But outside his camp, others at Rose-Hulman are calling for Midgley’s scalp. They fear the man who replaced Samuel Hulbert in July is another George Armstrong Custer.
A pair of sudden resignations at nationally renowned business incubator Rose-Hulman Ventures provoked the skirmish that now threatens to become an all-out assault on Midgley’s leadership.
“We cannot trust him,” said a Rose-Hulman dean who spoke on condition of anonymity. “This is by far not the only time I have felt this way, but [the departures were] the straw that broke the camel’s back.
“I have the belief that he does not respect our students, staff, board and many of the successes we have achieved,” the dean continued. “I do not know how many times he has justified change because ‘others are doing it.’ Rose-Hulman did not become the leader in engineering education by following everyone else, but rather by leading the way.”
The future of Rose-Hulman Ventures is at the center of the battle. But the resignations could provoke Midgley’s last stand.
Its roots go back to 1995, but Rose-Hulman Ventures was formally organized in 1999. In exchange for equity, it provides high-tech startup firms small infusions of cash as well as the hands-on expertise of Rose-Hulman faculty and student engineers. It has provided technical and business assistance to more than 40 companies.
Since both men who resigned plan to return to the classroom, Midgley characterized the surprise resignations of Rose-Hulman Ventures President Jim Eifert and Chief Operating Officer Brij Khorana as a simple personnel reshuffling.
“In academia, people often move back and forth between faculty and administrative duties,” Midgley said. “Jim and Brij did not lose their jobs. They just moved back to their faculty duties. Their reasons are their own.”
But that explanation doesn’t jibe with the pair’s abrupt departure Jan. 11 from the organization they spent most of a decade building. Thanks to $60 million in grants from Lilly Endowment Inc., Rose-Hulman Ventures is the best-funded incubator in the country, said Athens, Ohio-based National Business Incubation Association President and CEO Dinah Adkins.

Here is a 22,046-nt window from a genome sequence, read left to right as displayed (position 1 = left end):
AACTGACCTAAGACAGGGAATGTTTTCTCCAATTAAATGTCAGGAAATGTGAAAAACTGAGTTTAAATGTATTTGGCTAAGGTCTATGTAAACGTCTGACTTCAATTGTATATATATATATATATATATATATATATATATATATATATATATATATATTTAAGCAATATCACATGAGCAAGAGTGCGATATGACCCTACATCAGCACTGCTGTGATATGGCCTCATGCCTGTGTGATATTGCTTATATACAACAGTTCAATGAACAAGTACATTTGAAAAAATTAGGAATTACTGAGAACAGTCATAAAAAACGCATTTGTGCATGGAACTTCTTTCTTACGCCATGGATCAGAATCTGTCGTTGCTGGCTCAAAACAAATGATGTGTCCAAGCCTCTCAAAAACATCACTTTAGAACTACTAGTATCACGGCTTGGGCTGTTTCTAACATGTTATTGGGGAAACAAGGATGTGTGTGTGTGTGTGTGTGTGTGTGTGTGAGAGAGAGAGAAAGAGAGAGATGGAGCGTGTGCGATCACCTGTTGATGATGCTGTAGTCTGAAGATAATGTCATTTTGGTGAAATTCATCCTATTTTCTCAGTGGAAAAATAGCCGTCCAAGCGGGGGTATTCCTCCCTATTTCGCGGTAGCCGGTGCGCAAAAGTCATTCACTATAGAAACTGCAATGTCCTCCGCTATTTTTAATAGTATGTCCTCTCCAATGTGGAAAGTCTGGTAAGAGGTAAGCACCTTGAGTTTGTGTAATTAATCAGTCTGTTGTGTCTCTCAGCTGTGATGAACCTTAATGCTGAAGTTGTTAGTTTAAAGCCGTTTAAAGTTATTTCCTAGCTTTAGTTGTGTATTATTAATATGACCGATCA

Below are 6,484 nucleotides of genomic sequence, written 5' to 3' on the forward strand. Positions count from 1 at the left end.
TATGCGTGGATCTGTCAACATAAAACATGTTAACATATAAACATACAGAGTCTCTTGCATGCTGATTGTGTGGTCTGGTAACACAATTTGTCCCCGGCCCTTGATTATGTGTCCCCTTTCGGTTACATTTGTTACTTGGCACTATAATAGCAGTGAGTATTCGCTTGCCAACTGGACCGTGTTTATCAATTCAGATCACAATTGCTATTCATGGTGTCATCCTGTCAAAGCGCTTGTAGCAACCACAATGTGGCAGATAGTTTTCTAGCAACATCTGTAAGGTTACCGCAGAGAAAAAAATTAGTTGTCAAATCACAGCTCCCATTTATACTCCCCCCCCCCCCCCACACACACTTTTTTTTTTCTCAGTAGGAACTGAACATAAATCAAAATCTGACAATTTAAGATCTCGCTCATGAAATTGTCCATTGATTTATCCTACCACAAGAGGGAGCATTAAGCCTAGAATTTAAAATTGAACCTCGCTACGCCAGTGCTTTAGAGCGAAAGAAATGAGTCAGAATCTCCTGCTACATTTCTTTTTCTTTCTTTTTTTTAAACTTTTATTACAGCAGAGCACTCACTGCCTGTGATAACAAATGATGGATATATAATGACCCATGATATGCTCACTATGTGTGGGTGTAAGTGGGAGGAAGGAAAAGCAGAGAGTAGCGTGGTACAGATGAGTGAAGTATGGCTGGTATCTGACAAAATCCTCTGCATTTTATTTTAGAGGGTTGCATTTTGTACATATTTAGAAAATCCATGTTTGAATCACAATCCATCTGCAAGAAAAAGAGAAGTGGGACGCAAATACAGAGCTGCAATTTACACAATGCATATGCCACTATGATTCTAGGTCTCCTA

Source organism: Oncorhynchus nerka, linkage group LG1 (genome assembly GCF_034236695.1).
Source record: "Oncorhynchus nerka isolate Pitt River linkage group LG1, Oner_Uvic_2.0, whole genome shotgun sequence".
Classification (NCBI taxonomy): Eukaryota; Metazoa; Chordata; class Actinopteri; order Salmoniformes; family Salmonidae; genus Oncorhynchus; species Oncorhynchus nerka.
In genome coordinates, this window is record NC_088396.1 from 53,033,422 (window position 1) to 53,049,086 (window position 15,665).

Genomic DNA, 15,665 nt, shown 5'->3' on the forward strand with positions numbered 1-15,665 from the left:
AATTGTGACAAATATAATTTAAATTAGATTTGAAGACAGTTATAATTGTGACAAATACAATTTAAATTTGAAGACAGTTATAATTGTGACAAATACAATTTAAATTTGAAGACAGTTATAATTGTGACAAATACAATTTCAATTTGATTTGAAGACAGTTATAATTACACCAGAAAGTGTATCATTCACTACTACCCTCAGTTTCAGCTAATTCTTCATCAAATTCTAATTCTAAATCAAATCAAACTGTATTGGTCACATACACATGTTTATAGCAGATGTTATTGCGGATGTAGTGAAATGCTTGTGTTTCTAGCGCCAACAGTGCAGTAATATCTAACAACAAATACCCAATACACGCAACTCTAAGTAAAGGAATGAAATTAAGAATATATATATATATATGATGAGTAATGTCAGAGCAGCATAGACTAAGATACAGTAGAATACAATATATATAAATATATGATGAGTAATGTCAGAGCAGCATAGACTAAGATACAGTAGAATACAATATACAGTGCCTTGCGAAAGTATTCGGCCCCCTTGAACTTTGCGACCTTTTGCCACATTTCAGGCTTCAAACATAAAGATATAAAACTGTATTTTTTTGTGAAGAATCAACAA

Under Eifert and Khorana, it became the envy of its industry.
“That’s probably the biggest one in the world. Nobody else has that kind of money,” she said. “I’m really sorry to hear that Dr. Khorana and Jim Eifert are stepping down. But I can tell you this: The success of any business incubation program is directly related to the quality of the management. I hope their replacements will be of equal [caliber].”
Eifert and Khorana aren’t the only highlevel Rose-Hulman administrators to quit since Midgley took the reins. Others include Director of Governmental Affairs Mary Ann Carroll, Vice President for Development and External Affairs Mark Richter and Vice President of Institutional Research Planning and Assessment Gloria Rogers.
In its 28 years under former president Hulbert, Rose-Hulman blazed a trail for the nation’s top undergraduate engineering schools. His retirement prompted the national search that yielded Midgley, a West Point graduate with a master’s degree in public policy from Harvard’s John F. Kennedy School of Government and a doctorate from the Massachusetts Institute of Technology.
Midgley taught social sciences, economics and international politics at Carnegie Mellon University and at the University of Pittsburgh. His military career included numerous leadership positions, but before Rose-Hulman, he never ran a university.
His most recent job was managing director of an international management consulting firm.
One Rose-Hulman trustee, who asked not to be named, said Midgley was “far and away the favorite” to replace Hulbert in a process that came down to three-day campus visits by the final four candidates, followed by a faculty election.
Midgley promised not to make major changes to the university in his first year. But the trustee complained the new president is “not very interested in your opinion.”
Heads turned when Midgley ordered trustee Elizabeth Klimes, Eli Lilly and Co.’s president of specialty care products, to undertake an extensive evaluation of Rose-Hulman Ventures.
When Midgley asked Eifert to sign off on a draft of the review, Eifert refused, then resigned. Through his secretary, Eifert declined to take IBJ’s calls, but IBJ obtained a memo Eifert distributed Jan. 11 that lays out the incubator’s accomplishments as well as his rationale for resignation.